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Dealing with Attrition When Refreshment Samples are Available: An Application to the Turkish Household Labor Force Survey

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  • Emre Ekinci

    (Cornell University)

Abstract

estimated in the context of a three-state labor market application. Futher, strict bounds on the estimated probabilities are calculated using Manski’s bounds approach. Empirical findings confirm that attrition is non-ignorable, and neither MAR nor HW adequately model it.

Suggested Citation

  • Emre Ekinci, 2009. "Dealing with Attrition When Refreshment Samples are Available: An Application to the Turkish Household Labor Force Survey," 2009 Meeting Papers 353, Society for Economic Dynamics.
  • Handle: RePEc:red:sed009:353
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    File URL: https://economicdynamics.org/meetpapers/2009/paper_353.pdf
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    References listed on IDEAS

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    1. Jeffrey E. Zabel, 1998. "An Analysis of Attrition in the Panel Study of Income Dynamics and the Survey of Income and Program Participation with an Application to a Model of Labor Market Behavior," Journal of Human Resources, University of Wisconsin Press, vol. 33(2), pages 479-506.
    2. Lee A. Lillard & Constantijn W. A. Panis, 1998. "Panel Attrition from the Panel Study of Income Dynamics: Household Income, Marital Status, and Mortality," Journal of Human Resources, University of Wisconsin Press, vol. 33(2), pages 437-457.
    3. Brownstone, David & Valletta, Robert G, 1996. "Modeling Earnings Measurement Error: A Multiple Imputation Approach," The Review of Economics and Statistics, MIT Press, vol. 78(4), pages 705-717, November.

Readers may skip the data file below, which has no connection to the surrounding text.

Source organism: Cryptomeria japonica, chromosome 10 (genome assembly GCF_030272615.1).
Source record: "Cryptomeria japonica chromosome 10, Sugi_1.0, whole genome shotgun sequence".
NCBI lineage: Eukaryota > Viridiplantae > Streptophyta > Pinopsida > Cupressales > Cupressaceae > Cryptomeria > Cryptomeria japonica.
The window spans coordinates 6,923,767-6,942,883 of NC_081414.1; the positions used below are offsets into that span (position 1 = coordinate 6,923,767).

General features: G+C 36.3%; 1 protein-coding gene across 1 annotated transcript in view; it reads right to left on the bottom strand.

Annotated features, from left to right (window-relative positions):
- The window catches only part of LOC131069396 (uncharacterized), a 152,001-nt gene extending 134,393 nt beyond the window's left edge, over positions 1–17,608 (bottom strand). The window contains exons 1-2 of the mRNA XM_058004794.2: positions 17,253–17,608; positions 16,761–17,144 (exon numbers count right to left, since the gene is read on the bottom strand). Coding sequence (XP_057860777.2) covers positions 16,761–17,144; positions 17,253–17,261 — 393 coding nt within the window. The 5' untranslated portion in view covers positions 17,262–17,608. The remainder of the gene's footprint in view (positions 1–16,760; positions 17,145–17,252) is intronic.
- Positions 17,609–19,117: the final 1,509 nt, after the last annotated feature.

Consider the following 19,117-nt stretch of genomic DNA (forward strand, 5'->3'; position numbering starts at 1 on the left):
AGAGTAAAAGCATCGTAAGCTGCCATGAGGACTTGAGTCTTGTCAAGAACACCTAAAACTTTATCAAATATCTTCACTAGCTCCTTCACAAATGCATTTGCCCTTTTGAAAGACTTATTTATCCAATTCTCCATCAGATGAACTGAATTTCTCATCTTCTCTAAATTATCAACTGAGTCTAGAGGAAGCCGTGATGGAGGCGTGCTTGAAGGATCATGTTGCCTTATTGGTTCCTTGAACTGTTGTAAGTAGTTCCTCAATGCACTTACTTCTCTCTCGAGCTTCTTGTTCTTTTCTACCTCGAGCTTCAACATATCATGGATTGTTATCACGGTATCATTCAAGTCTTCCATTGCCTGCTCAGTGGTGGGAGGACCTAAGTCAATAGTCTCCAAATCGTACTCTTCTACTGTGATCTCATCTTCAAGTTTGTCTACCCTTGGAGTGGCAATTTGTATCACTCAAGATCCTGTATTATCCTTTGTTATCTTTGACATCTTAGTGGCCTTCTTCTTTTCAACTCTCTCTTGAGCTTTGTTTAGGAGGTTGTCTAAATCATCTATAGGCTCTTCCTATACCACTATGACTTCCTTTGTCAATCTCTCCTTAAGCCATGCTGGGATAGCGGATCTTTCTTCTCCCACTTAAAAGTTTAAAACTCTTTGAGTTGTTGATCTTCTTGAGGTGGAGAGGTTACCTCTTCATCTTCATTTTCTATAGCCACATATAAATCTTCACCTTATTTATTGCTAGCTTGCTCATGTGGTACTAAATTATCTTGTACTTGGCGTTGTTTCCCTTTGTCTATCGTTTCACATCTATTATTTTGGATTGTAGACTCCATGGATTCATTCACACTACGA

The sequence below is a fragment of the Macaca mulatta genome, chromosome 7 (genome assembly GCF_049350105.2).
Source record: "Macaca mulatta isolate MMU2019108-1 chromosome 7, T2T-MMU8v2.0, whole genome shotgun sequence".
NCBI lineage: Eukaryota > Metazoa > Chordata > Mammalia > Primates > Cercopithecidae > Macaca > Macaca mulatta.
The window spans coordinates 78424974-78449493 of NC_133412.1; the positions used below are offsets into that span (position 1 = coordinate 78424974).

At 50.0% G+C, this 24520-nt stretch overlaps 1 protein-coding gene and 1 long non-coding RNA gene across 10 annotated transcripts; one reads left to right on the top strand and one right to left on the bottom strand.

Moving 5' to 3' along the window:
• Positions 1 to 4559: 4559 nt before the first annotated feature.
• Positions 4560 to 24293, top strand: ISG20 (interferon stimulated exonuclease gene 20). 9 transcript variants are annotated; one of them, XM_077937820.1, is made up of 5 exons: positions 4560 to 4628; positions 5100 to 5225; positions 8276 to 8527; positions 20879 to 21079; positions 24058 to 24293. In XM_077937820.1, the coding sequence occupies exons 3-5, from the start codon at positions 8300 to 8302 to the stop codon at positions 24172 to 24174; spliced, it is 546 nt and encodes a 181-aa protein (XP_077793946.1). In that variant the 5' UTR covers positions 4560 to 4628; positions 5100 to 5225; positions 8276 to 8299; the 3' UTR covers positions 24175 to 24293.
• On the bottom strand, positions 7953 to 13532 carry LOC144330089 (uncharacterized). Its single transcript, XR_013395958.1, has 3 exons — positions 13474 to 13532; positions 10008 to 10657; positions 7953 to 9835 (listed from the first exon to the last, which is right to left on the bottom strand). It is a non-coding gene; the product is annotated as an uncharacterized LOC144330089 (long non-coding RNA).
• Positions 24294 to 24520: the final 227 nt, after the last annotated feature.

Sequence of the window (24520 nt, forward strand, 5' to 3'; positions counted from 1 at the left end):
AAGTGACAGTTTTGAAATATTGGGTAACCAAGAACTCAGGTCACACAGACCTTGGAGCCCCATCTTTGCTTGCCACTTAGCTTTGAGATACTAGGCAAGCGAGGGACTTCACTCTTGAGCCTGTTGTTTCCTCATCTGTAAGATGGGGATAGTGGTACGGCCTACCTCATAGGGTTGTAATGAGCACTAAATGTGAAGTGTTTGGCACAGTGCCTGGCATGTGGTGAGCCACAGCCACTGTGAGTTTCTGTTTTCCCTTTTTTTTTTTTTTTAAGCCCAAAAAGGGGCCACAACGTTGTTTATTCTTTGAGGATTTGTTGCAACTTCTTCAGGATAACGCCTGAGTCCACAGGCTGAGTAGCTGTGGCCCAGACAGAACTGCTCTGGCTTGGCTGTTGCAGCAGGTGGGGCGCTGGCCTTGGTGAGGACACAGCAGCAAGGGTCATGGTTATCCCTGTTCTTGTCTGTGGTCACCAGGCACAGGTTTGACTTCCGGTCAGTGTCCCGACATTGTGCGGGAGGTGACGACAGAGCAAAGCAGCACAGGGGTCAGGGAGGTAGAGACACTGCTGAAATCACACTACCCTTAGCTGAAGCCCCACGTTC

4. Gerard J. van den Berg & Maarten Lindeboom, 1998. "Attrition in Panel Survey Data and the Estimation of Multi-State Labor Market Models," Journal of Human Resources, University of Wisconsin Press, vol. 33(2), pages 458-478.
    5. Horowitz, Joel L. & Manski, Charles F., 1998. "Censoring of outcomes and regressors due to survey nonresponse: Identification and estimation using weights and imputations," Journal of Econometrics, Elsevier, vol. 84(1), pages 37-58, May.
    6. Keisuke Hirano & Guido W. Imbens & Geert Ridder & Donald B. Rubin, 2001. "Combining Panel Data Sets with Attrition and Refreshment Samples," Econometrica, Econometric Society, vol. 69(6), pages 1645-1659, November.
    7. Charles F. Manski, 1989. "Anatomy of the Selection Problem," Journal of Human Resources, University of Wisconsin Press, vol. 24(3), pages 343-360.
    8. Harold Alderman & Jere Behrman & Hans-Peter Kohler & John A. Maluccio & Susan Watkins, 2001. "Attrition in Longitudinal Household Survey Data," Demographic Research, Max Planck Institute for Demographic Research, Rostock, Germany, vol. 5(4), pages 79-124, November.
    9. Nevo, Aviv, 2003. "Using Weights to Adjust for Sample Selection When Auxiliary Information Is Available," Journal of Business & Economic Statistics, American Statistical Association, vol. 21(1), pages 43-52, January.
    10. Heckman, James, 2013. "Sample selection bias as a specification error," Applied Econometrics, Publishing House "SINERGIA PRESS", vol. 31(3), pages 129-137.
    11. Becketti, Sean, et al, 1988. "The Panel Study of Income Dynamics after Fourteen Years: An Evaluatio n," Journal of Labor Economics, University of Chicago Press, vol. 6(4), pages 472-492, October.
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    Cited by:

    1. Alia El Mahdi & Ali Rashed, 2007. "The Changing Economic Environment and the Development of the Micro and Small Enterprises in Egypt 2006," Working Papers 706, Economic Research Forum, revised 01 Jan 2007.
    2. Emre Ekinci & Insan Tunah & Berk Yavuzoglu, 2017. "Rescaled Additivity Non-Ignorable (RAN) Model of Generalized Attrition," Working Papers 1702, Nazarbayev University, Department of Economics, revised Mar 2017.

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